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Fracture toughness of titanium–cement interfaces: effects of fibers and loading angles

Authors Khandaker M, Utsaha KC, Morris T

Received 16 December 2013

Accepted for publication 23 January 2014

Published 1 April 2014 Volume 2014:9(1) Pages 1689—1697


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Morshed Khandaker,1 Khatri Chhetri Utsaha,1 Tracy Morris2

1Department of Engineering and Physics, 2Department of Mathematics and Statistics, University of Central Oklahoma, Edmond, OK, USA

Abstract: Ideal implant–cement or implant–bone interfaces are required for implant fixation and the filling of tissue defects created by disease. Micron- to nanosize osseointegrated features, such as surface roughness, fibers, porosity, and particles, have been fused with implants for improving the osseointegration of an implant with the host tissue in orthopedics and dentistry. The effects of fibers and loading angles on the interface fracture toughness of implant–cement specimens with and without fibers at the interface are not yet known. Such studies are important for the design of a long-lasting implant for orthopedic applications. The goal of this study was to improve the fracture toughness of an implant–cement interface by deposition of micron- to nanosize fibers on an implant surface. There were two objectives in the study: 1) to evaluate the influence of fibers on the fracture toughness of implant–cement interfaces with and without fibers at the interfaces, and 2) to evaluate the influence of loading angles on implant–cement interfaces with and without fibers at the interfaces. This study used titanium as the implant, poly(methyl methacrylate) (PMMA) as cement, and polycaprolactone (PCL) as fiber materials. An electrospinning unit was fabricated for the deposition of PCL unidirectional fibers on titanium (Ti) plates. The Evex tensile test stage was used to determine the interface fracture toughness (KC) of Ti–PMMA with and without PCL fibers at 0°, 45°, and 90° loading angles, referred to in this article as tension, mixed, and shear tests. The study did not find any significant interaction between fiber and loading angles (P>0.05), although there was a significant difference in the KC means of Ti–PMMA samples for the loading angles (P<0.05). The study also found a significant difference in the KC means of Ti–PMMA samples with and without fibers (P<0.05). The results showed that the addition of the micron- to nanosize PCL fibers on Ti improved the quality of the Ti–PMMA union. The results of the study are essential for fatigue testing and finite-element analysis of implant–cement interfaces to evaluate the performance of orthopedic and orthodontic implants.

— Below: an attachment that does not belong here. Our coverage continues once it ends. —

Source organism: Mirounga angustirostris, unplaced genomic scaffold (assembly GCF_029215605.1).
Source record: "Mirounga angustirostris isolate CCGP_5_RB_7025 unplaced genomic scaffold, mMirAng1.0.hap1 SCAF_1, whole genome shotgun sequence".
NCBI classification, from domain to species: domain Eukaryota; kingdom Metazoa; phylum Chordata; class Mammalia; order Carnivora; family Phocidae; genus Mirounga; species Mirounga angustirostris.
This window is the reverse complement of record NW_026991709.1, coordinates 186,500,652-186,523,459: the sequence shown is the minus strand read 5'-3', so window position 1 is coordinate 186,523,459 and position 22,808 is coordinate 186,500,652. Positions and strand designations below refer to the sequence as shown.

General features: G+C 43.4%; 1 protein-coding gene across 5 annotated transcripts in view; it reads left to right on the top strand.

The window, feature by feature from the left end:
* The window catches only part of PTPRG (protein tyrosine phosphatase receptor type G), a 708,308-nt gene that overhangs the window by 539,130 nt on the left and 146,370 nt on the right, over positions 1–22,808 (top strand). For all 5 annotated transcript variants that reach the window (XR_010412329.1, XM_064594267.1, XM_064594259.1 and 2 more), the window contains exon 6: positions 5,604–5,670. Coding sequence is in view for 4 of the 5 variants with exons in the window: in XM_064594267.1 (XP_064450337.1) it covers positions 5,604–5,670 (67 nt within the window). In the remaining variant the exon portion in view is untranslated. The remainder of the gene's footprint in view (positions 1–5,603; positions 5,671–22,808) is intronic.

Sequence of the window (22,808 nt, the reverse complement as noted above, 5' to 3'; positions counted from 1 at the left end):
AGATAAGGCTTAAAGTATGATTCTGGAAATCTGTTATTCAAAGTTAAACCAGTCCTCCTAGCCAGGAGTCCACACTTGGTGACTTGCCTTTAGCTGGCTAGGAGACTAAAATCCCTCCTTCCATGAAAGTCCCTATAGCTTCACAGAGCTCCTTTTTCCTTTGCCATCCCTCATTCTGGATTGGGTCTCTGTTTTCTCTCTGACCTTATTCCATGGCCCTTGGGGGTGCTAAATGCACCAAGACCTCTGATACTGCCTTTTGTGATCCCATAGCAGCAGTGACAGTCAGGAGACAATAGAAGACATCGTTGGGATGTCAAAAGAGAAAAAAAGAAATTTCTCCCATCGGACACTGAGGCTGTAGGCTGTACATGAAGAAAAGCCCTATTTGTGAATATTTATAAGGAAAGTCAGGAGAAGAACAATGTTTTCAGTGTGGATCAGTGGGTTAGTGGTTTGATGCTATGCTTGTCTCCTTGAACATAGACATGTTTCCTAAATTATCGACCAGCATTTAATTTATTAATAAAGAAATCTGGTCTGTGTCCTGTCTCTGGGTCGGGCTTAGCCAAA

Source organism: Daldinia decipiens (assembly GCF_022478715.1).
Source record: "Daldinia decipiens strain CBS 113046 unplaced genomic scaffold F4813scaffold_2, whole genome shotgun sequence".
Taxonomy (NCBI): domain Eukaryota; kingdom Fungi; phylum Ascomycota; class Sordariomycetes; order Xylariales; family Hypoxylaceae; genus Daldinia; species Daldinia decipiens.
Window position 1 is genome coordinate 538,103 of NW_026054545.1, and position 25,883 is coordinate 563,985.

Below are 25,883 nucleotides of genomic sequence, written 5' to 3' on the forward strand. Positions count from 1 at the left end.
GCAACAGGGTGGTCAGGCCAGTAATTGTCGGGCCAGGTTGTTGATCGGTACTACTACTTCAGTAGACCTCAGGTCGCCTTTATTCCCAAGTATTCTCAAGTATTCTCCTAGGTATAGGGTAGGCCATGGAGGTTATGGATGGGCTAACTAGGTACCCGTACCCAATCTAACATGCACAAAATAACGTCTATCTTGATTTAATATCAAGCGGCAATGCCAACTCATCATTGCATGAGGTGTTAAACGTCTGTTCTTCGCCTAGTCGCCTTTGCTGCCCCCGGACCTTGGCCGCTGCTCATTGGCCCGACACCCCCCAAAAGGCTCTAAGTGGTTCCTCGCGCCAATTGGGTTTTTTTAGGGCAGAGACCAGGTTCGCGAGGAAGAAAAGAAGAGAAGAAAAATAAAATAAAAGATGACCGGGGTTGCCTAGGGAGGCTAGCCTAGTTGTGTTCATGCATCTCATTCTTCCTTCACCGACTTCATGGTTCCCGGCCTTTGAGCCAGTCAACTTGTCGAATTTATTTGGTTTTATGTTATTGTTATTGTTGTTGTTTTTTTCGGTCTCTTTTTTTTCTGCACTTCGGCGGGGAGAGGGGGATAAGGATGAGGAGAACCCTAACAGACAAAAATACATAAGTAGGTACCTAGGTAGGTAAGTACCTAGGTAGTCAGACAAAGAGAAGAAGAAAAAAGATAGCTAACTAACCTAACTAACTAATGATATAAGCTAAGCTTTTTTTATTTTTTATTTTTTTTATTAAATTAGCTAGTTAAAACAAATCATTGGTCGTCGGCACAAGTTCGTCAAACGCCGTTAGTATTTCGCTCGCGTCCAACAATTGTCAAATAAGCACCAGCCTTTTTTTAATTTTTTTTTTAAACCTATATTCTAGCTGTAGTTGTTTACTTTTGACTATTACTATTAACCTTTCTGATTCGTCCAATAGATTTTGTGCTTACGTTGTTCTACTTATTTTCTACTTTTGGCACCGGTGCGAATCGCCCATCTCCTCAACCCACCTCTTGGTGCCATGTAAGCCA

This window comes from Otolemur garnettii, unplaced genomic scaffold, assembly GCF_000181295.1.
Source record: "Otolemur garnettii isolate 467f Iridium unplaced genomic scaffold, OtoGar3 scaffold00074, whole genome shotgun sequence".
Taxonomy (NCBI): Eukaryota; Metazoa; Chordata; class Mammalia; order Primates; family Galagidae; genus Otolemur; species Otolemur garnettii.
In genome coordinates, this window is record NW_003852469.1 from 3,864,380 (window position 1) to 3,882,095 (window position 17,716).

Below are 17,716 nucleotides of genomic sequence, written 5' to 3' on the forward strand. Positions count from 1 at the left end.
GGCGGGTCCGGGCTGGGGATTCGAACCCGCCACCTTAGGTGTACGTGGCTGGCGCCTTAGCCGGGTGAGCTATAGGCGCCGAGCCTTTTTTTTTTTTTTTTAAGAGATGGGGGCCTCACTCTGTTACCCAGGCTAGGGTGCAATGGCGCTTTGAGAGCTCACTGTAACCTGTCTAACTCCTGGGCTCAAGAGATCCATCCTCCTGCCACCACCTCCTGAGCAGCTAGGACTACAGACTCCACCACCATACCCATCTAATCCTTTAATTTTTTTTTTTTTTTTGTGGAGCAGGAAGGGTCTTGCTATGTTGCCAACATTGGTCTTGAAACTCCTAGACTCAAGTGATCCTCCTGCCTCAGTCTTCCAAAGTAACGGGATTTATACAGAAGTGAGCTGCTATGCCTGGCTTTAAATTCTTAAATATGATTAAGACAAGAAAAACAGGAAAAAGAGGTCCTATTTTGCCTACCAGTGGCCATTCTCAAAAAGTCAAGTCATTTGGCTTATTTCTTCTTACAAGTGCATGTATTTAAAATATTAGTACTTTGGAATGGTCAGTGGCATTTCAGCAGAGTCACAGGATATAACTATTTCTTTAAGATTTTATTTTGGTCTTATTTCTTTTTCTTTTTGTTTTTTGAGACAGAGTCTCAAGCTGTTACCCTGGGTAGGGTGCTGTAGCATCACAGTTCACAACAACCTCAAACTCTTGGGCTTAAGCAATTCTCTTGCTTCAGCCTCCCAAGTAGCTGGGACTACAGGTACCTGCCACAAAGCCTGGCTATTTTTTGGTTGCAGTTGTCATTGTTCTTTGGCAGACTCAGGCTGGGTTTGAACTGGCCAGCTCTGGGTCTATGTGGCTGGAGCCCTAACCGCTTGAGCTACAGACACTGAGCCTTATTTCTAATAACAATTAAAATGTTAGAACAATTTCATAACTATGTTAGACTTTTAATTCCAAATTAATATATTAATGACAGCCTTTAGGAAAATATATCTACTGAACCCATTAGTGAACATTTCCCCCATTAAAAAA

Keywords: titanium, cement, interface, PMMA, polycaprolactone, fracture toughness, orthopedics, orthodontics

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